14 May 16-23 Feb 87
|GW Archer was born in North Battleford, Sask and passed away in Burnaby, BC at 70 years old. He served overseas during WWII with the Royal Canadian Artillery and qualified as a pilot in the UK. He finished the war spotting artillery with 665 (Air Observation Post) Squadron, RCAF. In peacetime, while working for the Federal Government, Major Archer continued his military affiliation in the Militia, commanding 5th (BC) Independent Medium Artillery Battery, RCA. He was survived by his wife Betty, sons John and David and sister Daphne.|
16 Jan 21-30 Apr 02
Born in Brandon, MB in 1921, Ashfield managed to join the militia at 13. He made Sergeant in artillery and infantry reserve units and was commissioned a Lieutenant in 1937. He resigned his commission to go overseas as a Gunner with the 71st Battery of Brandon in 1939. He was made a Sergeant in 1940 and after an officer’s training course, was commissioned in England with the rank of Lieutenant.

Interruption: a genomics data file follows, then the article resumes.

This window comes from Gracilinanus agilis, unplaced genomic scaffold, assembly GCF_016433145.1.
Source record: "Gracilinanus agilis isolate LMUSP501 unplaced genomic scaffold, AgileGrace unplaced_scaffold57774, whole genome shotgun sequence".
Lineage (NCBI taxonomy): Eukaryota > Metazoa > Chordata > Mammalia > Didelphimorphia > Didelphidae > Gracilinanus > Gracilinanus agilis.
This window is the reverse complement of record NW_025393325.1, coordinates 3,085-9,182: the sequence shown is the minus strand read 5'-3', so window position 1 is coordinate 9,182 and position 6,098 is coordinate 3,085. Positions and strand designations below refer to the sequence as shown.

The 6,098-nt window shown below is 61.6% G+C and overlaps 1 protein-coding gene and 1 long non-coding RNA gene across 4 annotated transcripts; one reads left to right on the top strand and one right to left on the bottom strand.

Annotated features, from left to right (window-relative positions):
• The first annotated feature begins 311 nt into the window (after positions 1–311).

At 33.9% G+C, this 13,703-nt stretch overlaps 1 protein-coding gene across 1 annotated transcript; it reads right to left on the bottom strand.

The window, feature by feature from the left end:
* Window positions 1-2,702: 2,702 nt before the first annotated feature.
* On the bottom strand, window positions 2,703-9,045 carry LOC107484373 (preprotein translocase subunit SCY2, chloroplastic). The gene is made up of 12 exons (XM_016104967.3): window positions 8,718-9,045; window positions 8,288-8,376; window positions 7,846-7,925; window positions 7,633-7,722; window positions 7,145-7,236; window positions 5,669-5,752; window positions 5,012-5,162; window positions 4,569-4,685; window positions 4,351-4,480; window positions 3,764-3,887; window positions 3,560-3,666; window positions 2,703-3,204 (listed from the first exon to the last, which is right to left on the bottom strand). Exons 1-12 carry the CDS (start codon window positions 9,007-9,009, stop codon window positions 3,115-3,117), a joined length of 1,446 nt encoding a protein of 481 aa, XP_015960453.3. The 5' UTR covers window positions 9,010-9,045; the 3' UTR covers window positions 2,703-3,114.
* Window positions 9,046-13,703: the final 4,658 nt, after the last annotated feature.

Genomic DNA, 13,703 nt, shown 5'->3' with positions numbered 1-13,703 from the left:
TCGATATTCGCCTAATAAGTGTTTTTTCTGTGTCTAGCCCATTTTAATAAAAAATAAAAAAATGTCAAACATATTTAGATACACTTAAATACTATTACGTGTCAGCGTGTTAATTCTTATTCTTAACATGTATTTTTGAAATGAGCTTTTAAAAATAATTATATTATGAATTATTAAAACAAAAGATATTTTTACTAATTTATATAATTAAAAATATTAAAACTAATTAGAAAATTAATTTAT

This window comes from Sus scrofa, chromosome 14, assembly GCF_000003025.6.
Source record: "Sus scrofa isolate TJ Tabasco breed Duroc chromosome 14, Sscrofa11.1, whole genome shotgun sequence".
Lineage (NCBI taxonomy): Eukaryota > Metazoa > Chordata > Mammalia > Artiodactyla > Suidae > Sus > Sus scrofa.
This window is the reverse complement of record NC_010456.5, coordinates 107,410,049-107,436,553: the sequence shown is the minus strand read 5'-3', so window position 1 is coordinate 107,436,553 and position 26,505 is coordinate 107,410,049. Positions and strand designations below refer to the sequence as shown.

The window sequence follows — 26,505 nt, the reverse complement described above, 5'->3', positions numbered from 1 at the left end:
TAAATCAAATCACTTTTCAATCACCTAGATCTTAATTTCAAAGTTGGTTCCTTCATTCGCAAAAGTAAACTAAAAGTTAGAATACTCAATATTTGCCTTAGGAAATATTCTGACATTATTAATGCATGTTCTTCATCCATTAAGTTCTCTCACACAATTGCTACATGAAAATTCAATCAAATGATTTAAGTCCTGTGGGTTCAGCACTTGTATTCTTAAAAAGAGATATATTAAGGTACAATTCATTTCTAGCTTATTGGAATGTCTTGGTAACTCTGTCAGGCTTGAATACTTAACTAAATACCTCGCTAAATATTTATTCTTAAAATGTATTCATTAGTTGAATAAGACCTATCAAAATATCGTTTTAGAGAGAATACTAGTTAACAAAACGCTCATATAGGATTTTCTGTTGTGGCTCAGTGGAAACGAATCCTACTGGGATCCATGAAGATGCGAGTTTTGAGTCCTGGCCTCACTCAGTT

Col Ashfield served with three different field regiments in Italy and NW Europe including a staff position in public relations during the Sicily/Italy Campaign. He returned to England in the fall of 44 and trained as an Artillery Air Observation Post pilot and promoted Captain, flew with 665 AOP Squadron during the final months of WWII.
Post war, he stayed in the militia and eventually took over command of the 65 Battery at Grenfell, Saskatchewan in June 46. In 1950 he took command of the 22 Field Regiment from his Father. Later in retirement he wrote a history of militia units in eastern Saskatchewan and western Manitoba. From 1993 onward he served as the Honorary Colonel of the 10th Field Regiment, the reserve artillery unit headquartered in Regina.
In civilian life he edited and published the family's newspaper in Grenfell, SK. In 1958 he left the newspaper in the family hands and put his writing and communication skills to work with the provincial Department of Industry, Saskatchwan Economic Development Corporation, the province's diamond jubilee corporation and then the provincial Conservatives and federal New Democratic parties.